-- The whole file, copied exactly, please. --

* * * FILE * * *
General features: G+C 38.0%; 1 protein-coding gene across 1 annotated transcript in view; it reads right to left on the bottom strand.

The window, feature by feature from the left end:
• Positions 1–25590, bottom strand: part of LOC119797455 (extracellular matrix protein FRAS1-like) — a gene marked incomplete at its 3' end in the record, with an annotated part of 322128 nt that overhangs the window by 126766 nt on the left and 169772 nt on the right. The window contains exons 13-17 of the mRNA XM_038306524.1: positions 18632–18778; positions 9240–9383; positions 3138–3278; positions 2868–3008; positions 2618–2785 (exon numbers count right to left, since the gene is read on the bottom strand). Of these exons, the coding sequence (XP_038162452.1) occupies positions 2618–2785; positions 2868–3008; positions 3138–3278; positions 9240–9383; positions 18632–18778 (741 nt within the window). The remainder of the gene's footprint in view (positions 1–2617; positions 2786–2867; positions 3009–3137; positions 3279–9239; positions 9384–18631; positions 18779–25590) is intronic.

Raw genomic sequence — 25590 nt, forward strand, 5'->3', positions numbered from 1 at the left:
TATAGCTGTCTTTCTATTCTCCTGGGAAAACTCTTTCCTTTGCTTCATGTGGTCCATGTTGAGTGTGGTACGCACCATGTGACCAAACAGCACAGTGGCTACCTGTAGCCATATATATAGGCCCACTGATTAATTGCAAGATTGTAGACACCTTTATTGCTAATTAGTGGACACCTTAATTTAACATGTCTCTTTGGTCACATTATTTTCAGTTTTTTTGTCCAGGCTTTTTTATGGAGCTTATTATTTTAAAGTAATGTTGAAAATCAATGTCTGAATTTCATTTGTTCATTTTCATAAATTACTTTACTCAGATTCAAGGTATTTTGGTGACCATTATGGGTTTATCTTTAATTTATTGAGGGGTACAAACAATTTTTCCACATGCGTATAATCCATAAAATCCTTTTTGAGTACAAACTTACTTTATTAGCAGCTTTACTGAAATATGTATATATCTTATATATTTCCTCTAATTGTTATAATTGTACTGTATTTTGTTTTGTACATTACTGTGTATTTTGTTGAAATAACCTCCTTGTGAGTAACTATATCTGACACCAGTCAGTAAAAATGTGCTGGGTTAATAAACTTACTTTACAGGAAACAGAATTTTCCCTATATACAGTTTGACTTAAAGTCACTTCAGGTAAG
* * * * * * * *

General features: G+C 38.0%; 1 protein-coding gene across 1 annotated transcript in view; it reads right to left on the bottom strand.

The window, feature by feature from the left end:
• Positions 1–25590, bottom strand: part of LOC119797455 (extracellular matrix protein FRAS1-like) — a gene marked incomplete at its 3' end in the record, with an annotated part of 322128 nt that overhangs the window by 126766 nt on the left and 169772 nt on the right. The window contains exons 13-17 of the mRNA XM_038306524.1: positions 18632–18778; positions 9240–9383; positions 3138–3278; positions 2868–3008; positions 2618–2785 (exon numbers count right to left, since the gene is read on the bottom strand). Of these exons, the coding sequence (XP_038162452.1) occupies positions 2618–2785; positions 2868–3008; positions 3138–3278; positions 9240–9383; positions 18632–18778 (741 nt within the window). The remainder of the gene's footprint in view (positions 1–2617; positions 2786–2867; positions 3009–3137; positions 3279–9239; positions 9384–18631; positions 18779–25590) is intronic.

Raw genomic sequence — 25590 nt, forward strand, 5'->3', positions numbered from 1 at the left:
TATAGCTGTCTTTCTATTCTCCTGGGAAAACTCTTTCCTTTGCTTCATGTGGTCCATGTTGAGTGTGGTACGCACCATGTGACCAAACAGCACAGTGGCTACCTGTAGCCATATATATAGGCCCACTGATTAATTGCAAGATTGTAGACACCTTTATTGCTAATTAGTGGACACCTTAATTTAACATGTCTCTTTGGTCACATTATTTTCAGTTTTTTTGTCCAGGCTTTTTTATGGAGCTTATTATTTTAAAGTAATGTTGAAAATCAATGTCTGAATTTCATTTGTTCATTTTCATAAATTACTTTACTCAGATTCAAGGTATTTTGGTGACCATTATGGGTTTATCTTTAATTTATTGAGGGGTACAAACAATTTTTCCACATGCGTATAATCCATAAAATCCTTTTTGAGTACAAACTTACTTTATTAGCAGCTTTACTGAAATATGTATATATCTTATATATTTCCTCTAATTGTTATAATTGTACTGTATTTTGTTTTGTACATTACTGTGTATTTTGTTGAAATAACCTCCTTGTGAGTAACTATATCTGACACCAGTCAGTAAAAATGTGCTGGGTTAATAAACTTACTTTACAGGAAACAGAATTTTCCCTATATACAGTTTGACTTAAAGTCACTTCAGGTAAG